The House select committee investigating the January 6 attack on the U.S. Capitol is uncovering new information about the deadly riot as it reviews thousands of pages of documents obtained by federal agencies and private companies, members of the panel say.
Rep. Jamie Raskin (D-Md.) told Forbes that as the committee reviews the documents they’ve already received, new facts about how the attack was “organized, financed and executed” are “surfacing every single day.”
The committee is still waiting on more documents and it may begin issuing subpoenas in the coming weeks, according to Reps. Bennie Thompson (D-Miss.) and Liz Cheney (R-Wyo.), the committee’s chair and co-chair respectively.
Cheney said there is “a lot… of investigative work” behind the scenes as the panel prepares to hold more hearings, adding that there will be “very clear, aggressive and serious progress over the coming weeks” on subpoenaing witnesses.
Those requests target everyone from Trump allies and alleged Capitol rioters to Republicans in Congress and former President Donald Trump himself, focusing on not only the attack, but the factors that led to it and the federal government’s response.
The panel has become a partisan lightning rod, with House Republicans railing against the records requests and pressuring companies not to comply, since House Speaker Nancy Pelosi refused to seat Reps. Jim Jordan (R-Ohio) and Jim Banks (R-Ind.), prompting House Minority Leader Kevin McCarthy to pull his other three picks. Several right-wing lawmakers have also balked at the prospect of being investigated by the panel.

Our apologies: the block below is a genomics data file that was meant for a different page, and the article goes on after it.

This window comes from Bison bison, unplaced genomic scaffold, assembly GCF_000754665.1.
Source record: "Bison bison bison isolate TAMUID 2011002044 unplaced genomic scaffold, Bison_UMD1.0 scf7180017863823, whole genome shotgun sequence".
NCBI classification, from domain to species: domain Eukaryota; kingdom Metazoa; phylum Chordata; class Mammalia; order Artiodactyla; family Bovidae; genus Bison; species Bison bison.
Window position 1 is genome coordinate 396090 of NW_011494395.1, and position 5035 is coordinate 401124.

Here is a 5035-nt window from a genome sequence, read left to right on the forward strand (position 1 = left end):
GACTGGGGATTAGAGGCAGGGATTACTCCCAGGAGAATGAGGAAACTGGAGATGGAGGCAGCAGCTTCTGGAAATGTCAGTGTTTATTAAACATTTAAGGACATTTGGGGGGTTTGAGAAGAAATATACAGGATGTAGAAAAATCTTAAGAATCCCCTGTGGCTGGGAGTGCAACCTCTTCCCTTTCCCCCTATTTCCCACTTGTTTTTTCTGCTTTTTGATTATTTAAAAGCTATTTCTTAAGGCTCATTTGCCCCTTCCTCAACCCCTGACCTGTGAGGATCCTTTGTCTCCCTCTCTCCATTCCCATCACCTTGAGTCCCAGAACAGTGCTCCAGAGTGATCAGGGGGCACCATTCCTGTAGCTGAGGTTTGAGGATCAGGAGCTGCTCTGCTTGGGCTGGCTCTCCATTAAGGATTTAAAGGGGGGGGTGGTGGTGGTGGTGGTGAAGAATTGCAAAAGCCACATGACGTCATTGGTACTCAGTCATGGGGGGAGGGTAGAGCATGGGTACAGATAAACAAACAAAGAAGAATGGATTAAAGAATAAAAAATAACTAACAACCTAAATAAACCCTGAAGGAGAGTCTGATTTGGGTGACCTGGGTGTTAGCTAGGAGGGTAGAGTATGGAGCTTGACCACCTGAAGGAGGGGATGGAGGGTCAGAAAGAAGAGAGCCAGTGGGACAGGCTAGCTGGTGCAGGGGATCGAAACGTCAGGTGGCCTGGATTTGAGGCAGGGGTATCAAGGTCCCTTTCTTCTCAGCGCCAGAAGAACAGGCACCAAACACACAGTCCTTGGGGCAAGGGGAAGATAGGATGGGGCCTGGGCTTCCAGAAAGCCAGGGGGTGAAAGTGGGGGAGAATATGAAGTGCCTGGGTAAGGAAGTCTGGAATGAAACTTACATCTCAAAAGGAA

“We’ll be sure that we’re telling the American people the story of what happened. And I think that people know bits and pieces of it… but I think laying out the full picture of what really happened, decisions that were made, and how it led to the attack on the Capitol is really going to be our focus,” Cheney said, calling the probe “the single most important investigation, I think, the Congress has ever done, because of the subject matter.”
The five House Republicans who were slated to serve on the panel have formed something of a committee-in-exile investigating the attack, according to Rep. Troy Nehls (R-Texas). “We work as a committee, the five of us… we all have our strengths in certain areas,” he said, adding that the GOP probe will “present the facts as we see them” and accusing the select committee of being too focused on Trump.